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Thai central bank hikes key interest rate by 25 bps By Reuters

Thai central bank hikes key interest rate by 25 bps

© Reuters. FILE PHOTO: FILE PHOTO: Thailand’s central bank is seen at the Bank of Thailand in Bangkok, Thailand April 26, 2016. REUTERS/Jorge Silva/File Photo/File Photo

BANGKOK (Reuters) – The following is a statement from the Bank of Thailand after it unanimously raised its key interest rate by 25 basis points to 1.50% on Wednesday, as expected by economists in a Reuters poll.

Piti Disyatat, Secretary of the Monetary Policy Committee (MPC), announced the outcome of the meeting on Jan. 25, as follows:

The Thai economy will continue to gain traction with continued recovery in tourism and private consumption thanks to the return of Chinese tourists. Meanwhile, merchandise exports will slow down this year but are expected to improve in 2024 in line with the global economic recovery.

Headline inflation is expected to decline, whereas core inflation remains at a high level with increased risks from demand-side inflationary pressures due to the economic recovery. The Committee deems that a continuing gradual policy normalization is an appropriate course for monetary policy consistent with the growth and inflation outlook, and thus votes to raise the policy rate by 0.25 percentage point at this meeting.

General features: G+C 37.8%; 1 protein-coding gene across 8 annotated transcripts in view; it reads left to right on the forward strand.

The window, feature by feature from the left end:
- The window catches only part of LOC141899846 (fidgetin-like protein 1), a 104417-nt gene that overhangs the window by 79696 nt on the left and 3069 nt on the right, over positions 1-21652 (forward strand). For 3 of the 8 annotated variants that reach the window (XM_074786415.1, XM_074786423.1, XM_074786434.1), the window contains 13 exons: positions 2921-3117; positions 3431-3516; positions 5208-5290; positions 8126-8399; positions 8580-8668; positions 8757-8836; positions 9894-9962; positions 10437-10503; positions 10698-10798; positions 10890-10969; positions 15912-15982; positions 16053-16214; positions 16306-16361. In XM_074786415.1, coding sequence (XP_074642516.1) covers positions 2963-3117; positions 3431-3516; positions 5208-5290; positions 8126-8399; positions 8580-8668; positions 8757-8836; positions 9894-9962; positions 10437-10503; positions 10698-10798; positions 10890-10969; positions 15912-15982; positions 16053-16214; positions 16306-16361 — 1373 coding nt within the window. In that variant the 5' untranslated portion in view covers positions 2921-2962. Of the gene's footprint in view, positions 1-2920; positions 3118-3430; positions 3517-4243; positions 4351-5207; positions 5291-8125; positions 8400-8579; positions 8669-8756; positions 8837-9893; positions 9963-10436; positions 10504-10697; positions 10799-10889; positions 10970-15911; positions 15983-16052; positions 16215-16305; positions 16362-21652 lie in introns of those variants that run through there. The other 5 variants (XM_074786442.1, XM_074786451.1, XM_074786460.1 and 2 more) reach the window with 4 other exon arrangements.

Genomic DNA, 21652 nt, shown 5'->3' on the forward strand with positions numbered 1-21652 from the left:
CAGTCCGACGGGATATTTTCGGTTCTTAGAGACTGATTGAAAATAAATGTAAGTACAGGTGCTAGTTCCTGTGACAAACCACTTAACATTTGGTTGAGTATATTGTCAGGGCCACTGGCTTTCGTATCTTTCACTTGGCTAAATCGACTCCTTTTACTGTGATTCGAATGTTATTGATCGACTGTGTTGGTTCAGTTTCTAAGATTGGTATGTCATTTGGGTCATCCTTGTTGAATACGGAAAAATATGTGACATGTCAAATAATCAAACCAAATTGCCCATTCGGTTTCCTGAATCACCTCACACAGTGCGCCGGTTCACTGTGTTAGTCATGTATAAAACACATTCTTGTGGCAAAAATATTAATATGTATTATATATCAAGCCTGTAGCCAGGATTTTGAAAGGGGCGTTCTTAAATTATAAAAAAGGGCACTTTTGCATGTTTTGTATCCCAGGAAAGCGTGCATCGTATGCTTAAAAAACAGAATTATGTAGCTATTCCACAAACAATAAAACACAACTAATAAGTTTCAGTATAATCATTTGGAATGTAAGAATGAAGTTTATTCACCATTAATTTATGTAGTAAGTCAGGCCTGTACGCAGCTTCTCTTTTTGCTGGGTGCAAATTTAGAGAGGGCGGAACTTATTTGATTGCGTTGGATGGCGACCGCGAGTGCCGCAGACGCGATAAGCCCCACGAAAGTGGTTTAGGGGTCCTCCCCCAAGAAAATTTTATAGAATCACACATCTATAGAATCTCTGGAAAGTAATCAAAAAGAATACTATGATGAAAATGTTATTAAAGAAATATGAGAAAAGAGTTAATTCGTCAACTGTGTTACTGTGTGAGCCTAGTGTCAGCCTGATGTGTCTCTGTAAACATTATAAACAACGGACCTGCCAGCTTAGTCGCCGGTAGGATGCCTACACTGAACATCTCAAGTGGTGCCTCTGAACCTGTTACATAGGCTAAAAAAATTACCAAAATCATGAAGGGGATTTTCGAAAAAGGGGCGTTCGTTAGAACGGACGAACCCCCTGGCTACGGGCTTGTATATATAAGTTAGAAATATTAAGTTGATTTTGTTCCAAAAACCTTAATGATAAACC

The Thai economy is projected to continue growing. The tourism sector will exhibit a faster recovery following the return of Chinese tourists. This will contribute to a more broad-based improvement in employment and income of services sector and self-employed workers, which account a significant share of total employment. Such improvements will support the continued expansion of private consumption.

Meanwhile, growth of merchandise exports will moderate this year, but is expected to resume in 2024 in tandem with global growth which is projected to bottom out in 2023. The Committee assesses that downside risks to the global economy have decreased given the improving outlook in both advanced economies and China.

Headline inflation is projected to decline. Supply-side inflationary pressures will continue to dissipate along with a decline in global energy and commodity prices. Core inflation is expected to remain at a high level for some time before gradually decreasing. Meanwhile, medium-term inflation expectations remain anchored within the target range.

However, there is a risk that core inflation would remain high for longer than expected owing to a potential increase in pass-through given elevated costs. Moreover, the tourism recovery could…

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